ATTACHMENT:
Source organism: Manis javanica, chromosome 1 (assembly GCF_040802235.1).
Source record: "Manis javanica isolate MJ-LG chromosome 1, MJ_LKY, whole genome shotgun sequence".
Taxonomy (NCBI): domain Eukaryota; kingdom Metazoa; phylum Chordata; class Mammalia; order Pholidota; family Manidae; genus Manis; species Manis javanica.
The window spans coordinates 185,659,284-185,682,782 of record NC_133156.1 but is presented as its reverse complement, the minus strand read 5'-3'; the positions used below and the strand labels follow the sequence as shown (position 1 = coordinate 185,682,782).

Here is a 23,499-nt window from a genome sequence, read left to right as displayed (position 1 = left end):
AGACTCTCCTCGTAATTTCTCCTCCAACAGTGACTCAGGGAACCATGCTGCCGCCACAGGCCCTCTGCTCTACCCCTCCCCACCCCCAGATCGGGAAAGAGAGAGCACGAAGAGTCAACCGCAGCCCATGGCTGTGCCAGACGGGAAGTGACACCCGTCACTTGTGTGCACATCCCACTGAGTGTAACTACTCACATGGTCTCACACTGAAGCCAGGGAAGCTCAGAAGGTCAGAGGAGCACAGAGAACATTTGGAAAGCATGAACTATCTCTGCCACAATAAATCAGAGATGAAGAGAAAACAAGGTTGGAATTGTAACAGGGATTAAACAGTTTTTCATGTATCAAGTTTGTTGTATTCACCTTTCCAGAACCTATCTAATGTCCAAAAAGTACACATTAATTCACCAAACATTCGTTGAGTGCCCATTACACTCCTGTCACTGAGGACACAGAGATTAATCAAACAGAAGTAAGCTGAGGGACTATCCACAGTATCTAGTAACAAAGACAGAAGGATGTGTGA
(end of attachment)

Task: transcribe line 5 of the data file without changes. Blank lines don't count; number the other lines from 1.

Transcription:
Here is a 23,499-nt window from a genome sequence, read left to right as displayed (position 1 = left end):